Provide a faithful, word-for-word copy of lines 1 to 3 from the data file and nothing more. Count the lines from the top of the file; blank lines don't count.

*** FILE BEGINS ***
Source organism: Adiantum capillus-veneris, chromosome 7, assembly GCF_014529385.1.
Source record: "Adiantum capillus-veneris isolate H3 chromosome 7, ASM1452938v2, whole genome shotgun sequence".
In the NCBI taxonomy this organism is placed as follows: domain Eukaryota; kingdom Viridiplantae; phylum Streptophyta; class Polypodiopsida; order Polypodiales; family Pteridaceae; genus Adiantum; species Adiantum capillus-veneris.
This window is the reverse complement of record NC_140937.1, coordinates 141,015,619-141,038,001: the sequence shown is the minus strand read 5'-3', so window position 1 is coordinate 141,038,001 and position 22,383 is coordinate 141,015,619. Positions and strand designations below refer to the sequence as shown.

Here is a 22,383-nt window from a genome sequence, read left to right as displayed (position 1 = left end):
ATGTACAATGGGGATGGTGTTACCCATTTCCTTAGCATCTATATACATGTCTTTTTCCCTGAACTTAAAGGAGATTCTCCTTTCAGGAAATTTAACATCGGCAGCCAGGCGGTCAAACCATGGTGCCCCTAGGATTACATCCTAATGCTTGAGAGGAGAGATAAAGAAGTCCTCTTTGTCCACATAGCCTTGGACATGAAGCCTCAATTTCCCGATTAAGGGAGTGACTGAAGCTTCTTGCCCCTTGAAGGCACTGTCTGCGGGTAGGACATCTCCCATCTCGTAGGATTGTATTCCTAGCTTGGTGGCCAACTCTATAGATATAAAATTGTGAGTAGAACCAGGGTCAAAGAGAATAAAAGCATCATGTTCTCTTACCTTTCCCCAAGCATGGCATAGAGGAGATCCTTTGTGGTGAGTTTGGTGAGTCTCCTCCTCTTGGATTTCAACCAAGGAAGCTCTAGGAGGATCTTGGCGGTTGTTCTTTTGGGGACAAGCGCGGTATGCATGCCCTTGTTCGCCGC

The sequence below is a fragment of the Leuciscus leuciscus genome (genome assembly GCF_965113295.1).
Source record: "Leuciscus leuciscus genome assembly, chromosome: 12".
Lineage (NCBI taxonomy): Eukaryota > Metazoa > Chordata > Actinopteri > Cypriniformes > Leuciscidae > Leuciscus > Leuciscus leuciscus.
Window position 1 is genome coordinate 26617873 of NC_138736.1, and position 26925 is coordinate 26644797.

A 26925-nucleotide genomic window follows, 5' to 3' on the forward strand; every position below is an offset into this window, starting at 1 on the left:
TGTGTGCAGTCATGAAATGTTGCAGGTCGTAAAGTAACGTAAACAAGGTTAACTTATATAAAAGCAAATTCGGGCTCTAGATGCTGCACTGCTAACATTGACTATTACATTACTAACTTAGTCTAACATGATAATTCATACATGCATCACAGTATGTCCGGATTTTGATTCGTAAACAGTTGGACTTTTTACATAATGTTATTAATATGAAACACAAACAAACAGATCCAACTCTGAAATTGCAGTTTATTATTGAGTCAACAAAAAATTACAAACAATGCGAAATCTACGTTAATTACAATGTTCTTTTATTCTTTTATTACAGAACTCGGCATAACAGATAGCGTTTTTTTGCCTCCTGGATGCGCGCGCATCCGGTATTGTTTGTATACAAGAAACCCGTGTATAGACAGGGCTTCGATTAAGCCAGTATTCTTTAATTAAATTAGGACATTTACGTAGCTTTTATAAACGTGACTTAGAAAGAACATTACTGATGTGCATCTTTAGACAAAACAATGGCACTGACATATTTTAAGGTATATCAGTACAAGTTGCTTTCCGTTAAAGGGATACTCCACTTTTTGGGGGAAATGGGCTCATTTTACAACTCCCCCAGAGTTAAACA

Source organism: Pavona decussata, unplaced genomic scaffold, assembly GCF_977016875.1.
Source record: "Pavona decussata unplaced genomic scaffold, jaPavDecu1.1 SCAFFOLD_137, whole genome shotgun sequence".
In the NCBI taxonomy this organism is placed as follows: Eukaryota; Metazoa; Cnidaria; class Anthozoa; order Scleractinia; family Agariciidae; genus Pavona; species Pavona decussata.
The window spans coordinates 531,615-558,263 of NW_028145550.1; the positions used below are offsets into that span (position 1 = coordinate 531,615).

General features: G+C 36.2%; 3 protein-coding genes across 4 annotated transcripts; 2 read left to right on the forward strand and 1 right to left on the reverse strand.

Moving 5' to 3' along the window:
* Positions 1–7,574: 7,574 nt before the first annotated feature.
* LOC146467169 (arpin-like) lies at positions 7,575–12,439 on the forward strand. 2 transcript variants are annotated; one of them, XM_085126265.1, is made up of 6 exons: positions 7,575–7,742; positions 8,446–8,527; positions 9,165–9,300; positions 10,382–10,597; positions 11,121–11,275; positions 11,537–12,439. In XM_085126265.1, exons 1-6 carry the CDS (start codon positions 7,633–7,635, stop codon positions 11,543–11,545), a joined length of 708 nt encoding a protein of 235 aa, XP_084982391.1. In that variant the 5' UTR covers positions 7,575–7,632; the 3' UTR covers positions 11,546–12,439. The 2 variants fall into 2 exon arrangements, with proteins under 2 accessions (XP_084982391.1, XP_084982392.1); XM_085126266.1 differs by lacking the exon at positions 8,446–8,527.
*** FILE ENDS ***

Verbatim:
Source organism: Adiantum capillus-veneris, chromosome 7, assembly GCF_014529385.1.
Source record: "Adiantum capillus-veneris isolate H3 chromosome 7, ASM1452938v2, whole genome shotgun sequence".
In the NCBI taxonomy this organism is placed as follows: domain Eukaryota; kingdom Viridiplantae; phylum Streptophyta; class Polypodiopsida; order Polypodiales; family Pteridaceae; genus Adiantum; species Adiantum capillus-veneris.